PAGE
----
Bitcoin Payment Hurdles | Why Pay with BTC when you Expect the Future Value to Increase?

steemit.com5y ago
Bitcoin Payment Problem Statement

The original Bitcoin Whitepaper set out to make Bitcoin a digital currency capable of solving the double-spending problem without relying on a trusted 3rd party. Since its creation Bitcoin has achieved its goal of preventing double spending in a trustless network and now looks to establish itself as a broadly used currency. Crypto fans and investors hope someday that Bitcoin, and other cryptocurrencies, will rival fiat currencies like the Dollar, Euro, and Yen in terms of price stability and acceptance as a form of payment.

In order for Bitcoin to achieve this preeminence it has a number of hurdles to overcome. Some of these hurdles are technical, such as decreasing the block time and increasing the number of transactions per second. But other problems can’t be solved by any amount of code and will require a bit of luck to provide the right environment for the currency to flourish. Specifically I would like to talk about Gresham's Law.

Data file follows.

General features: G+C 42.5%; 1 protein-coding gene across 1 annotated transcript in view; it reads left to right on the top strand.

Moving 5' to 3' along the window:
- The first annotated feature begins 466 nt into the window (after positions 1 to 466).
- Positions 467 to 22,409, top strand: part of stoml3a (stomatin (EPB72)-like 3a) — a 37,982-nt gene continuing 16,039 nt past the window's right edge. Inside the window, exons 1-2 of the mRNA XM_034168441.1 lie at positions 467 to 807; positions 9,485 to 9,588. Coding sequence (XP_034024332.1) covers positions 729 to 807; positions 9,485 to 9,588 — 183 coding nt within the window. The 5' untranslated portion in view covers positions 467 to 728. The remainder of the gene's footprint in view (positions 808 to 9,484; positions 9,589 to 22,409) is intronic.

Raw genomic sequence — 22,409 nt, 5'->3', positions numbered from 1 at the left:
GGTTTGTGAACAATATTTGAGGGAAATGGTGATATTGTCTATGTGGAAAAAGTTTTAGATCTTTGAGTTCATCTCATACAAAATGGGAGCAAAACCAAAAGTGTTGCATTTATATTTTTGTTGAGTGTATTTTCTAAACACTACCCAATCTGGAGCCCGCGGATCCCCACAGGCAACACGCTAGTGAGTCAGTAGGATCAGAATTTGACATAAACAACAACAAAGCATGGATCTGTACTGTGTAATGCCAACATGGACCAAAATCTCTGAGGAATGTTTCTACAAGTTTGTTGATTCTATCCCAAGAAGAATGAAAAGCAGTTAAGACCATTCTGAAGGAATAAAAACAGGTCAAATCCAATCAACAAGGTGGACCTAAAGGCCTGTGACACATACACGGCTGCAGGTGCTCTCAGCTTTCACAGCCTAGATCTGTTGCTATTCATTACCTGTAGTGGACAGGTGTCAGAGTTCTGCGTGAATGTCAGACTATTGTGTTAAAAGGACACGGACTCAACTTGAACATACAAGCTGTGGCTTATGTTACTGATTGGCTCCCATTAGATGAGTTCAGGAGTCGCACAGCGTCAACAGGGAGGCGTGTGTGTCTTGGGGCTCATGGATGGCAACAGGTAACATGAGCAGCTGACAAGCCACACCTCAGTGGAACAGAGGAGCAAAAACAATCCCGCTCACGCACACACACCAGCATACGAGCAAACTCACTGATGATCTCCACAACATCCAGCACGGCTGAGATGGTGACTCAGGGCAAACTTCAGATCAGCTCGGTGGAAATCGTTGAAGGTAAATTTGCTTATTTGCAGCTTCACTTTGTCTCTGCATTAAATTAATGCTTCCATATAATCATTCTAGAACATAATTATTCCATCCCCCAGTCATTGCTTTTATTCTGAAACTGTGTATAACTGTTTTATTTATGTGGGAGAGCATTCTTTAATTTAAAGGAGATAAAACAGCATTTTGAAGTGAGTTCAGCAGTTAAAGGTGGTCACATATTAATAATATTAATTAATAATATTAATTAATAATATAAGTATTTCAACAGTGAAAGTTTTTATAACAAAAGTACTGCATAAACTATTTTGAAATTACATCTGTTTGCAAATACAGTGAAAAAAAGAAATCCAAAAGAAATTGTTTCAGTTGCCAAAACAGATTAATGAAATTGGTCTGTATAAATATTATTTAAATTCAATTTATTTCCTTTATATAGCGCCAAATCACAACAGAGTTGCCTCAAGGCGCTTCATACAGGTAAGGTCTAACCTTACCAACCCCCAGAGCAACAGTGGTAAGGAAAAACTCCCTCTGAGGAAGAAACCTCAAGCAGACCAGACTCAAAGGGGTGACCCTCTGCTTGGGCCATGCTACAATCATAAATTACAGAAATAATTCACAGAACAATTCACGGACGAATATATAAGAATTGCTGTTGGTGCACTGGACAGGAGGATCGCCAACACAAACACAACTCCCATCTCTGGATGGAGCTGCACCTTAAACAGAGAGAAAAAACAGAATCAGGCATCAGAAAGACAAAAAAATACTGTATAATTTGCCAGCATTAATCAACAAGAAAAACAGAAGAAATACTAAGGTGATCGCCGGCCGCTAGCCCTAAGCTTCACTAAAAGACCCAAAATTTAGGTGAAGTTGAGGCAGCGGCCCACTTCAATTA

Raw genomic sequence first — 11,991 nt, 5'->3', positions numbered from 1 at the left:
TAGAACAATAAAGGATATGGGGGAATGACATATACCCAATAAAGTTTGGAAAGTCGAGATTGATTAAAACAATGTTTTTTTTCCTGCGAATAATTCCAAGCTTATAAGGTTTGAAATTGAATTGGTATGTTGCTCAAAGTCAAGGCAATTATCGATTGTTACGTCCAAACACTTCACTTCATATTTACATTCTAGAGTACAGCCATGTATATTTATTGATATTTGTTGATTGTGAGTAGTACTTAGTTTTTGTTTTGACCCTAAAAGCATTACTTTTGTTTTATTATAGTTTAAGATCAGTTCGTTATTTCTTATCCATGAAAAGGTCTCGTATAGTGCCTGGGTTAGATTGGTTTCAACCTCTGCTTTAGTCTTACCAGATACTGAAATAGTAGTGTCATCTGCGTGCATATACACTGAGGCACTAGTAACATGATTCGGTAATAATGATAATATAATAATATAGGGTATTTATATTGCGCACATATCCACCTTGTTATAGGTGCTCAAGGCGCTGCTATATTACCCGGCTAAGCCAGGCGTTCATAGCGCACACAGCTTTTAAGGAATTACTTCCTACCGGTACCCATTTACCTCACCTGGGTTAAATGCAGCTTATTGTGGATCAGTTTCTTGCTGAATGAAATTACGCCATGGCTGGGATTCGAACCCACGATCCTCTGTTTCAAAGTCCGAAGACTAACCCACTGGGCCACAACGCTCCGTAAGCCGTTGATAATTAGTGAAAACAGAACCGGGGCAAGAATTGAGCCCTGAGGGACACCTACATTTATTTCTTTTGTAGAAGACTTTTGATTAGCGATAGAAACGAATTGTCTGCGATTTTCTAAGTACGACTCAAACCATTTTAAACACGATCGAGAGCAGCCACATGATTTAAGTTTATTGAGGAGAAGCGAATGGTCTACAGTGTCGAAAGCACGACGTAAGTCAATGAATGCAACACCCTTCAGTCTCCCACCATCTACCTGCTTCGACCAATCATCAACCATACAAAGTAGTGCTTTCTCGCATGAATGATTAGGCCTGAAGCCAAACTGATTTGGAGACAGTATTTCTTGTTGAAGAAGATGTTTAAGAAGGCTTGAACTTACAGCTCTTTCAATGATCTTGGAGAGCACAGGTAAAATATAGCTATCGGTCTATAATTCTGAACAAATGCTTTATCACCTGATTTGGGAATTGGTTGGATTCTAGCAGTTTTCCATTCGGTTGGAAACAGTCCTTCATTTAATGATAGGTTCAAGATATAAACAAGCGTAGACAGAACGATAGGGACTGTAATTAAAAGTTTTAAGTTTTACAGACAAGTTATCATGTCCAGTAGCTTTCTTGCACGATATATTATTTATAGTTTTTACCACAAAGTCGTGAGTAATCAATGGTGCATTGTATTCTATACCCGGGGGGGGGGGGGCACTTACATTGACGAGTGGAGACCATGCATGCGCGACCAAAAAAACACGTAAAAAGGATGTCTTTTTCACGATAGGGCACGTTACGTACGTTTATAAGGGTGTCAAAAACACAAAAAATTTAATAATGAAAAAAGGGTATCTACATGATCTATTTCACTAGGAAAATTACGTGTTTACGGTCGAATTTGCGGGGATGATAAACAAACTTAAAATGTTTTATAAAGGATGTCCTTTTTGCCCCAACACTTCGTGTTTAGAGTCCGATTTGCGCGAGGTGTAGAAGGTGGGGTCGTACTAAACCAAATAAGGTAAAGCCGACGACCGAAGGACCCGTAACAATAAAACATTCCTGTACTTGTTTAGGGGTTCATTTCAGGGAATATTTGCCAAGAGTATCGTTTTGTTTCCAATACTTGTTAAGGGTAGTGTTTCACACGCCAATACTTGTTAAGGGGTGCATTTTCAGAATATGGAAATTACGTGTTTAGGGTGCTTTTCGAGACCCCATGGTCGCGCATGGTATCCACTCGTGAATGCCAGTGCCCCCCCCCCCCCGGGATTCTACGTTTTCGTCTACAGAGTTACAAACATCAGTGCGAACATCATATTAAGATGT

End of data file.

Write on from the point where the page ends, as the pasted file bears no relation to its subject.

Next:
Gresham’s Law Elaborated

Let’s do a thought experiment. Suppose everywhere that accepts credit cards also accepts Bitcoin as a form of payment (a scenario that will soon be reality if TenX is successful). If you were to fill your car with $30 of petrol what method would pay with? US dollars or Bitcoin? I would guess the vast majority of you would pay with fiat. Why?